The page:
SPR drawdown barely passes the laugh test, but don’t get used to it

President Obama’s decision to release 30 million barrels from the Strategic Petroleum Reserve, as part of an International Energy Agency (IEA) coordinated release totaling 60 million barrels, has been roundly criticized from the right to center-left.  Reaction from Senate Energy Committee Chairman Senator Jeff Bingaman (D-NM), the Washington Post, and Financial Times ranged between luke warm support to scathing opposition on the grounds that the President’s decision was unjustified,  political and too late.

Even though Libya was a real disruption, in my opinion, SPR use now is not justified.  The SPR should be used quickly in response to a major supply emergency caused by an act of God or major geopolitical emergency, such as a Gulf hurricane or conflict in the Arabian Gulf.  A better response to February’s Libya disruption would have been for the IEA to immediately release stocks in Europe, which was most affected.  (Since most European countries do not hold government-owned strategic stocks, this would have meant allowing refiners to hold lower minimum levels, as the Japanese did after Fukushima.)  In addition, ideally the US and IEA would have succeeded in convincing Saudi Arabia to aggressively discount its spare capacity, some of which was not of the same quality as the lost Libyan supply, in order to encourage importers to stock up.

But far more important is whether Thursday’s move marks the beginning of several more SPR draws in coming years to tame global oil prices.

The Administration and IEA described last week’s decision as a one-time bridging action designed to tide the markets over until hoped-for supplies from Saudi Arabia and other producers arrive.  However it is far from clear that producers will export much more oil:  Saudi Arabia’s production is going up this summer, but so is its consumption.  It’s often overlooked that oil demand growth in scorching hot Saudi Arabia is the third largest in the world after China and Russia.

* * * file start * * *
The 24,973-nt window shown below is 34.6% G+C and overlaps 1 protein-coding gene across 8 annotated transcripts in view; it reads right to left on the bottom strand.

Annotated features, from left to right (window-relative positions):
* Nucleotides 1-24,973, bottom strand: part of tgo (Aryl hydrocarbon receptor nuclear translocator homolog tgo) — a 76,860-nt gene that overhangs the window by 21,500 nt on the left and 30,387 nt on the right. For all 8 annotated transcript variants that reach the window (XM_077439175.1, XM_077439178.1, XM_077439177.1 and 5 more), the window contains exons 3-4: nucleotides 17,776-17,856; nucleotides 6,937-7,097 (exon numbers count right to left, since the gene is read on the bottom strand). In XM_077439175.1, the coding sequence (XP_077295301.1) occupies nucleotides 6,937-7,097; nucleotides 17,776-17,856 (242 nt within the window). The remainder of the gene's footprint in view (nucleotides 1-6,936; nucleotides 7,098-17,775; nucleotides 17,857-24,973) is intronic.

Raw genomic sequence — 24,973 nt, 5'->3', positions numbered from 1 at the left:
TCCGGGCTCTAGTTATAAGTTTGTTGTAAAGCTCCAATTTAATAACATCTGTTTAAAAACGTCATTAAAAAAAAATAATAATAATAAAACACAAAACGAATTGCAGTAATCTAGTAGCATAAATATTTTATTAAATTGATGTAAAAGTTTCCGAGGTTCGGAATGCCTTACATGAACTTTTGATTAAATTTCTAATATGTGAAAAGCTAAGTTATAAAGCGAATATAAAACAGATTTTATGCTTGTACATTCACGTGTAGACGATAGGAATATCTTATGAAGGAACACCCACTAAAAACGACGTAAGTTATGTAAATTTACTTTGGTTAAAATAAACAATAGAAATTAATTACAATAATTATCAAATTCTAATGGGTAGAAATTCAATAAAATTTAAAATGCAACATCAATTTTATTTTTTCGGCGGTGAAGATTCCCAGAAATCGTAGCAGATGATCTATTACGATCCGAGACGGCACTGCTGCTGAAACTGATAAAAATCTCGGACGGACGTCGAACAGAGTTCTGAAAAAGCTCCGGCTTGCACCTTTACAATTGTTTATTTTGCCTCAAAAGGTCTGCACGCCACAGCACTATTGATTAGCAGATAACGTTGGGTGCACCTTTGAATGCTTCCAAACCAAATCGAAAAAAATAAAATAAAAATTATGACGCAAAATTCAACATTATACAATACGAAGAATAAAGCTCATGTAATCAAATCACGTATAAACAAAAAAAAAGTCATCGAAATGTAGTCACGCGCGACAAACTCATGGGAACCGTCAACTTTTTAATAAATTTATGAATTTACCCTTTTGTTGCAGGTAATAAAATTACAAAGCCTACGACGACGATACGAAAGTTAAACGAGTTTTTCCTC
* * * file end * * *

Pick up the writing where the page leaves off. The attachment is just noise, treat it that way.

Last year, oil prices were rising on tightening supply-demand fundamentals and year well before the “Arab Spring”, and most analysts expect a return to the $100 range is more a matter of when than if.  As Michael Levi and I discuss in the current issue of Foreign Affairs, about six years ago we entered an era in which oil prices swing more wildly and will continue to do so, with or without oil supply disruptions.  The reason is global oil demand growth, mainly in Asia, is outstripping net supply growth, requiring Saudi Arabia to drain its spare production capacity: a quickly producible oil supply Riyadh holds off the market to balance price swings.  With spare capacity low or gone, oil prices swing more wildly because in the short run, oil demand and supply are insensitive to price changes.  That is because oil is a must-have commodity for which there are few substitutes and new oil production takes years to find and produce.   (Note: Views expressed here about the wisdom of SPR use are mine alone.)